BOSTON—The grand tradition of the Western symphony orchestra melded seamlessly with ancient Chinese instruments at the Boston Symphony Hall afternoon of Saturday Oct. 4 in a performance by Shen Yun Symphony Orchestra. It created a peacefulness that spoke to professor Tamara Pul in a way she had never experienced.
“The style of the music, the serenity of it really speaks volumes,” said Ms. Pul, who attended the performance with her husband, Ruslan Vaulin, a physicist at MIT. “It’s basically speaking to someone’s inner spirit.”
“It’s heartwarming,” Ms. Pul said of the program, which included both original compositions featuring Chinese instruments, and classical pieces, like one by 19th century Czech composer Antonin Leopold Dvorak.
“You have the solemn pieces as well as the lively pieces, which basically brings everyone together, which makes it a very nice performance.”
The performance at the landmark Boston Symphony Hall, considered the finest symphony hall in the country, marks the start of Shen Yun Symphony Orchestra’s third season. The orchestra is a combination of about 100 musicians selected from the renowned Shen Yun Performing Arts companies; Shen Yun Performing Arts brings 5,000 years of Chinese culture to the stage in story-based classical Chinese dances.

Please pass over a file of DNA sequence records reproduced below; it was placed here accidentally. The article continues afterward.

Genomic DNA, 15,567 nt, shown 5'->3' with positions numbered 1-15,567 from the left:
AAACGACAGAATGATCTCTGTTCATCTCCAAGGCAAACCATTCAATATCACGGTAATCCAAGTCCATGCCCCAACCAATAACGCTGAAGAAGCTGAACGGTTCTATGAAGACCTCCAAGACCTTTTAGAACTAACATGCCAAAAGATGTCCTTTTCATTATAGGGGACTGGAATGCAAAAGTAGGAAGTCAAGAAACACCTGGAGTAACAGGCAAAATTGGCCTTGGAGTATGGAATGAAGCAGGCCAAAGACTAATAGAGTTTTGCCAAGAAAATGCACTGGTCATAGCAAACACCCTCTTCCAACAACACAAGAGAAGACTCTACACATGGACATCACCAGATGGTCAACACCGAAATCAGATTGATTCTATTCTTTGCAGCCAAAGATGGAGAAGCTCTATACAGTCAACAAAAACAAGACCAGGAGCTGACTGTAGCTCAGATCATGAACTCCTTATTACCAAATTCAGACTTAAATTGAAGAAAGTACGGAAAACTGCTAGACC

Classical Chinese instruments, such as the pipa and erhu, are blended into the full Western symphony in a way—and scale—no other ensemble has been able to accomplish before.
The original compositions stuck with Mr. Vaulin, who said the fusion of the Chinese instruments in the piece “Steadfast Lotus” melded the East and the West in a way that was new for him.
“Steadfast Lotus,” written by composer Gao Yuan, is based on a narrative dance of the same name from a season of Shen Yun Performing Arts. It tells the story of a young girl in China who stands up for her faith against persecution, mirroring countless similar contemporary stories, according to Shen Yun’s website.
“The key, I think, [is] it brings China here and puts it on a map, and it brings people a different insight,” Mr. Vaulin said. The majority of news about China revolves around politics, he explained, but the politics of China do not make up the culture of China.
“It’s not politics that shines, it [the performance] really reminds people it’s music, it’s culture,” Mr. Vaulin said. “This is what I think is the most important impact.”
Reporting by Stacy Chen and Catherine Yang
Shen Yun Symphony Orchestra is on a seven-city tour with performances in Boston, New York, Washington D.C., Toronto, Chicago, Miami, and Sarasota, from Oct. 4–27. For more information, visit Shen Yun Symphony Orchestra